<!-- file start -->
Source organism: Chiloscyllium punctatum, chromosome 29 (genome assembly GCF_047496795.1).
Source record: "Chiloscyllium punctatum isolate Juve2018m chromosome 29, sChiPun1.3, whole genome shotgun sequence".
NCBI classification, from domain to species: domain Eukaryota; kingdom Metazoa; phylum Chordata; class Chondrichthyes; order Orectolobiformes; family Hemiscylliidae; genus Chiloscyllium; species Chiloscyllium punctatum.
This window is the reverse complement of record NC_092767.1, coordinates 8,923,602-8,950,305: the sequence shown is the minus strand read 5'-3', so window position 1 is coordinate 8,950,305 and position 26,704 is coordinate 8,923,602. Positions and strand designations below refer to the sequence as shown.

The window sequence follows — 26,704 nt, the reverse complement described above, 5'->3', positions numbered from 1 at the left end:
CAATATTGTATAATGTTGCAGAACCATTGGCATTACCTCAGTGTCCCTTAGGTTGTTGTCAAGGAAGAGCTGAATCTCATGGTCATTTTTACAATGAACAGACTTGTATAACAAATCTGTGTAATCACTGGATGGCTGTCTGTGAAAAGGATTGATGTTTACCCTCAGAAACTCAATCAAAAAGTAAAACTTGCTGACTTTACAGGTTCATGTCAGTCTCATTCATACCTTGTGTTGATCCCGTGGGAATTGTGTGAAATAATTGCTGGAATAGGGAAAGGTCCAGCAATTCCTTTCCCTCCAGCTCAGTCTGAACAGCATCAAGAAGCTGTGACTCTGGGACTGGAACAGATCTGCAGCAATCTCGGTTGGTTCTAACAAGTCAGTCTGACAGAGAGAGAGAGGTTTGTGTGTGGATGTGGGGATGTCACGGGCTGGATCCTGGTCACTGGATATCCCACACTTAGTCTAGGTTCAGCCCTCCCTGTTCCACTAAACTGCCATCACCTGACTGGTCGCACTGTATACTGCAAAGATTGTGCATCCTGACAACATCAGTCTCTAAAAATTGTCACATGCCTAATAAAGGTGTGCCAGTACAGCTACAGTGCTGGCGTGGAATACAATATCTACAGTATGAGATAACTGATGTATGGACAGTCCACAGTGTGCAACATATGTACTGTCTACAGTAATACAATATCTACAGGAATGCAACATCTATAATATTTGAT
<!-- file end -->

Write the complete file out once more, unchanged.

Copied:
Source organism: Chiloscyllium punctatum, chromosome 29 (genome assembly GCF_047496795.1).
Source record: "Chiloscyllium punctatum isolate Juve2018m chromosome 29, sChiPun1.3, whole genome shotgun sequence".
NCBI classification, from domain to species: domain Eukaryota; kingdom Metazoa; phylum Chordata; class Chondrichthyes; order Orectolobiformes; family Hemiscylliidae; genus Chiloscyllium; species Chiloscyllium punctatum.
This window is the reverse complement of record NC_092767.1, coordinates 8,923,602-8,950,305: the sequence shown is the minus strand read 5'-3', so window position 1 is coordinate 8,950,305 and position 26,704 is coordinate 8,923,602. Positions and strand designations below refer to the sequence as shown.

The window sequence follows — 26,704 nt, the reverse complement described above, 5'->3', positions numbered from 1 at the left end:
CAATATTGTATAATGTTGCAGAACCATTGGCATTACCTCAGTGTCCCTTAGGTTGTTGTCAAGGAAGAGCTGAATCTCATGGTCATTTTTACAATGAACAGACTTGTATAACAAATCTGTGTAATCACTGGATGGCTGTCTGTGAAAAGGATTGATGTTTACCCTCAGAAACTCAATCAAAAAGTAAAACTTGCTGACTTTACAGGTTCATGTCAGTCTCATTCATACCTTGTGTTGATCCCGTGGGAATTGTGTGAAATAATTGCTGGAATAGGGAAAGGTCCAGCAATTCCTTTCCCTCCAGCTCAGTCTGAACAGCATCAAGAAGCTGTGACTCTGGGACTGGAACAGATCTGCAGCAATCTCGGTTGGTTCTAACAAGTCAGTCTGACAGAGAGAGAGAGGTTTGTGTGTGGATGTGGGGATGTCACGGGCTGGATCCTGGTCACTGGATATCCCACACTTAGTCTAGGTTCAGCCCTCCCTGTTCCACTAAACTGCCATCACCTGACTGGTCGCACTGTATACTGCAAAGATTGTGCATCCTGACAACATCAGTCTCTAAAAATTGTCACATGCCTAATAAAGGTGTGCCAGTACAGCTACAGTGCTGGCGTGGAATACAATATCTACAGTATGAGATAACTGATGTATGGACAGTCCACAGTGTGCAACATATGTACTGTCTACAGTAATACAATATCTACAGGAATGCAACATCTATAATATTTGAT